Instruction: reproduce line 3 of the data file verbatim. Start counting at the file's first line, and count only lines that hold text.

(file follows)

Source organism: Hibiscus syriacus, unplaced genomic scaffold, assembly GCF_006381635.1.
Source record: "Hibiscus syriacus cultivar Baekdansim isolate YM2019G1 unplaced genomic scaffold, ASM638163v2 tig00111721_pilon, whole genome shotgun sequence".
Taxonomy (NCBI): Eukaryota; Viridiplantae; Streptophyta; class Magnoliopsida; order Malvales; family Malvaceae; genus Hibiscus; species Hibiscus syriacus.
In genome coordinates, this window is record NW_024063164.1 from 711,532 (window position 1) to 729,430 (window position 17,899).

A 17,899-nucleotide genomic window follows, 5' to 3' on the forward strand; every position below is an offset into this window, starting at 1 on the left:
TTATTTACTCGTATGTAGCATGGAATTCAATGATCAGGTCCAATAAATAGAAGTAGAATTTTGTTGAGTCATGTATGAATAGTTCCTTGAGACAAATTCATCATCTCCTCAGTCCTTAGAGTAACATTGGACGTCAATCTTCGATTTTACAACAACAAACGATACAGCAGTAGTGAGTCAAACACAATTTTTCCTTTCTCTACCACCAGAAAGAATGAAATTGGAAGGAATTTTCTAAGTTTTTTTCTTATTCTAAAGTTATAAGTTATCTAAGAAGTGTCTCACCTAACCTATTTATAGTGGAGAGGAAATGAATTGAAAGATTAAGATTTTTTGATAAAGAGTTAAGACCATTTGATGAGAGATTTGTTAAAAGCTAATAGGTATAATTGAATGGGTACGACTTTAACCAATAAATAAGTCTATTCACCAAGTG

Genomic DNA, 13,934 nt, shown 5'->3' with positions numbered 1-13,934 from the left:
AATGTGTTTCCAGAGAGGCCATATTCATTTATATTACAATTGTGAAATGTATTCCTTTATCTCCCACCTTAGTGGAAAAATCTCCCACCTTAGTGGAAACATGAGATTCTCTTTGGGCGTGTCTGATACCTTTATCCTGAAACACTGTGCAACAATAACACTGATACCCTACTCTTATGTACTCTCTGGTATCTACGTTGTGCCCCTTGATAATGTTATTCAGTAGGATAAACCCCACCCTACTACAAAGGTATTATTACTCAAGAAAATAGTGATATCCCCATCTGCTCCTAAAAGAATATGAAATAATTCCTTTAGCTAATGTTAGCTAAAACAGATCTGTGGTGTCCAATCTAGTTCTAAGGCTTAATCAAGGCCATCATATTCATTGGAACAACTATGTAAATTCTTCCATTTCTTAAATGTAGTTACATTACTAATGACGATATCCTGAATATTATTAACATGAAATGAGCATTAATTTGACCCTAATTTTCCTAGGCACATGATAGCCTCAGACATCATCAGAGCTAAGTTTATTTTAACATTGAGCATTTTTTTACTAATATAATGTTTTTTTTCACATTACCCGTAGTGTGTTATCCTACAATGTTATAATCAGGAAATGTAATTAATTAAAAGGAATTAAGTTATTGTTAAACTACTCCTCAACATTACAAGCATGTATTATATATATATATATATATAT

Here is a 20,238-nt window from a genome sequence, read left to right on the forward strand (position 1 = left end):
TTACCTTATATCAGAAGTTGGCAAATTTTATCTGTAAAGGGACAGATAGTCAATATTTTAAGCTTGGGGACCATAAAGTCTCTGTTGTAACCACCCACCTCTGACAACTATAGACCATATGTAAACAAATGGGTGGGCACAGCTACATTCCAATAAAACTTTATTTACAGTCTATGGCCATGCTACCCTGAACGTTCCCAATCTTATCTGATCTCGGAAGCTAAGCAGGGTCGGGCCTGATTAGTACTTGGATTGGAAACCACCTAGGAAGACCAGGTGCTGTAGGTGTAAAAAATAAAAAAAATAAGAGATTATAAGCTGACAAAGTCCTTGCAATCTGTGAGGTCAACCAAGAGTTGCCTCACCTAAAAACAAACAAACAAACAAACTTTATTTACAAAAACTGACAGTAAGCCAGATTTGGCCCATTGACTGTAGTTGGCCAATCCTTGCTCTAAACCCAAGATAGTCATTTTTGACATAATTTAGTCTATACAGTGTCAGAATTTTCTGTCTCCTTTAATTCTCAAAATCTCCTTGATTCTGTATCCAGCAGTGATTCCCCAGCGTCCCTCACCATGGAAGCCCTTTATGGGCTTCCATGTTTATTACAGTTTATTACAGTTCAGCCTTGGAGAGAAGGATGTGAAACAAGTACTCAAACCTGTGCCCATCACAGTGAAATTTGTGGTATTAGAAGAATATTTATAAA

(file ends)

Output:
Taxonomy (NCBI): Eukaryota; Viridiplantae; Streptophyta; class Magnoliopsida; order Malvales; family Malvaceae; genus Hibiscus; species Hibiscus syriacus.